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Edit Photos: 7 Reasons Why You Should be Editing

Seven Reasons Why You Should Edit Photos . . . because you ALREADY are⁠!

Skrrrt, Reverse!⁠ Say what?

Did you know: If you’re taking photos on an iPhone or photographing JPEG, you are ALREADY editing your photos? Yup, it’s true.⁠

edit photos sunflowers

Edit Photos: Cliff Notes Version

This post goes deep. If you can’t read the whole thing, I got you. If that’s you, I want you to take away three things:

  • Thing 1: Almost all photos we see are edited on some level. The question is whether we let our devices and cameras do it for us or take control of these edits in an intentional way.
  • Thing 2: See Reason 1 as to why I think you should take control of these edits. This is really the only reason you need!
  • Thing 3: If you’re convinced and want to know which edits I make to every photo, click here and I’ll email you the 8 most-common edits. P.S., this has little to do with style. These are powerful edits that most professional photographers use.

⁠And if you want to dig deep with me? Let’s dive on in.

edit photos bouquets

Guess What? We’re All Editing Our Photos

Before we dig in to why you should edit your photos, let’s dispel the “unedited” photos myth. This is especially important if you have any reservations that editing a photo will make it “unnatural.” 

At its most basic level, an edited photo is an image that’s been altered from its original state. When people share a photo on social media saying that it’s “not edited,” in most cases, that’s simply not true️.

Smart Phone Auto-Enhancements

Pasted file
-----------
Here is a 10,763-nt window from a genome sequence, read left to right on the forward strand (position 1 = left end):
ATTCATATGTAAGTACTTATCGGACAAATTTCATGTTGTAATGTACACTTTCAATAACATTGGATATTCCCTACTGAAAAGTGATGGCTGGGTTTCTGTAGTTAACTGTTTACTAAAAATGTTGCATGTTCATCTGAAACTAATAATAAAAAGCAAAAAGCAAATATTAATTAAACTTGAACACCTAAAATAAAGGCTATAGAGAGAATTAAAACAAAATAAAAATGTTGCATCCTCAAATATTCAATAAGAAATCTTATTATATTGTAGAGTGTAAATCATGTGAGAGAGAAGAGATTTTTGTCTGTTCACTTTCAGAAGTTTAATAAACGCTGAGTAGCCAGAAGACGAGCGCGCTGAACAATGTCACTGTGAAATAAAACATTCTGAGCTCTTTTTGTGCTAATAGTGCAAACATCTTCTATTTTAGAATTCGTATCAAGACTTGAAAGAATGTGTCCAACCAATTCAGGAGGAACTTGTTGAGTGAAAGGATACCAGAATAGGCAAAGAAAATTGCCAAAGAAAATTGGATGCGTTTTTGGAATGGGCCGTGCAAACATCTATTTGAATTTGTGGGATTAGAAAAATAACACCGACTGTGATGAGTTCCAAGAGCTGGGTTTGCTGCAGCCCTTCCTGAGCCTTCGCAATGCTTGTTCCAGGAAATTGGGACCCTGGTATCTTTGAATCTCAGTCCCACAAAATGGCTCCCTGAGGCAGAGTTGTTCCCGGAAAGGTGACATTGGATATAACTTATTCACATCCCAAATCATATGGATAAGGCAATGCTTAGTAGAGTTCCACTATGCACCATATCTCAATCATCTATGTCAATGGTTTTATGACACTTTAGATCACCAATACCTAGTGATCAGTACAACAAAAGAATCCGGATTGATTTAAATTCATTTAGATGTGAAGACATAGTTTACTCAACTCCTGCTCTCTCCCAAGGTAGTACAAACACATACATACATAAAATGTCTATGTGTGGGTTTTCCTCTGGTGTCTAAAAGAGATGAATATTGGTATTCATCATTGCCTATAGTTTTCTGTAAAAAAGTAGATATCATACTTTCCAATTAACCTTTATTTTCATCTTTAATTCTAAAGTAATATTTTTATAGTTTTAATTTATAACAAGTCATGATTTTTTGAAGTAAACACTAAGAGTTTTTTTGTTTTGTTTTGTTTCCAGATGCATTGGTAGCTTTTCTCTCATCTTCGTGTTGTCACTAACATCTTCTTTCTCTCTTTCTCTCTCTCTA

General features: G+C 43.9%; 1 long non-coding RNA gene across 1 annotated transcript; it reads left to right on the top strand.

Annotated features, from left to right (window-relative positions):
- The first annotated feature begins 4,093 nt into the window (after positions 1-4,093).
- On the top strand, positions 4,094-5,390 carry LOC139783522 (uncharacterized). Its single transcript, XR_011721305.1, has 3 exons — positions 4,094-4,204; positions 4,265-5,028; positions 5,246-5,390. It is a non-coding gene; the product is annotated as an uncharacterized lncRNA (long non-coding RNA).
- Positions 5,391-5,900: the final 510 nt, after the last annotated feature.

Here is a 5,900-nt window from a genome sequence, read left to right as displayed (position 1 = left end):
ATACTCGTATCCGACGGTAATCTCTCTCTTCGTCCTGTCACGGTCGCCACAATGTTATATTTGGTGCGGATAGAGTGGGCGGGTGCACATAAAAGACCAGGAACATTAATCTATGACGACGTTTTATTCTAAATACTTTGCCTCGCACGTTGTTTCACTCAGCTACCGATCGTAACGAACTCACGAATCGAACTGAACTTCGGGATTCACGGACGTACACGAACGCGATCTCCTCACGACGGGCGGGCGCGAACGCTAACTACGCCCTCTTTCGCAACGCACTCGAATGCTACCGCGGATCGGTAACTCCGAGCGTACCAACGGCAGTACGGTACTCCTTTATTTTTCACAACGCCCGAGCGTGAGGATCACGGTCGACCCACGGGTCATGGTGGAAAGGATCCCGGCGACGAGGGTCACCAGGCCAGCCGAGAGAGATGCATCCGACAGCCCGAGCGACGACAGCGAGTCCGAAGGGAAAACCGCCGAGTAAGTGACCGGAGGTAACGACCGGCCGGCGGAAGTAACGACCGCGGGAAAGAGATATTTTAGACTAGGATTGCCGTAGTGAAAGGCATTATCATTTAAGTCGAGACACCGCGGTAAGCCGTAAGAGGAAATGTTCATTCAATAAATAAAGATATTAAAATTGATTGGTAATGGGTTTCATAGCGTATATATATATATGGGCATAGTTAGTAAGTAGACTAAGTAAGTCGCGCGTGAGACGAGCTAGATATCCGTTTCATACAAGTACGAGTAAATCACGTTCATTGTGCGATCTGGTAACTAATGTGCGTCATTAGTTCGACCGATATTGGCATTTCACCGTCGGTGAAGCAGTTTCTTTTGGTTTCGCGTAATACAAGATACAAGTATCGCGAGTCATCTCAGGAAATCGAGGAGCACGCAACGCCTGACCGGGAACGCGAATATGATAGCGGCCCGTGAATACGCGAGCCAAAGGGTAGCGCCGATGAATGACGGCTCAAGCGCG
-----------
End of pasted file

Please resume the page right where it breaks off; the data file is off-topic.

iPhones, for example, have auto-enhancement features prebuilt into the phone’s chip (psst, other brands have similar “enhancements”). These features are difficult (sometimes impossible) to remove.⁠ Maybe you’ve even noticed this? In my opinion, they are often oversaturated and contrasty, but dang, these cameras are getting SO good!

JPEG Compression & Settings

Similarly, if you’re photographing in JPEG, your camera (or phone) is taking the raw image data, compressing it, and converting to JPEG with your current settings. These settings are applying things like white balance, contrast, saturation, sharpness or more (heyooo, these are edits). ⁠

If you want to maintain all image data, you must photograph in Raw format. While photographing Raw isn’t right for everyone, I do because it gives me more control in post-processing.⁠ 

Photo Edits: Taking Control

⁠While none of the above is “right” or “wrong,” I wanted to dispel any notion that photos are more “natural” because they are “unedited” (because, erm, they likely *are* edited)! If your goal is images that appear natural, the best way to accomplish this is to understand your camera (whatever camera you have), lighting (especially lighting), and post-processing (whether you do it yourself or let your device do it for you).
So while we can debate stylistic choices or the extent of edits, we cannot debate the fact that most photos are edited on some level, whether we know it or not. I think you should take control of these edits, because when done right, they have the power to make your images more compelling and capture your viewer’s attention.

⁠⁠Studies find that high-quality and professional images consistently lead to higher engagement, help build trust, and increase conversion rates! One study found that high-quality pictures always lead to more engagement. ⁠I’ve linked to these further down.

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You might be wondering: How much should I edit my photos?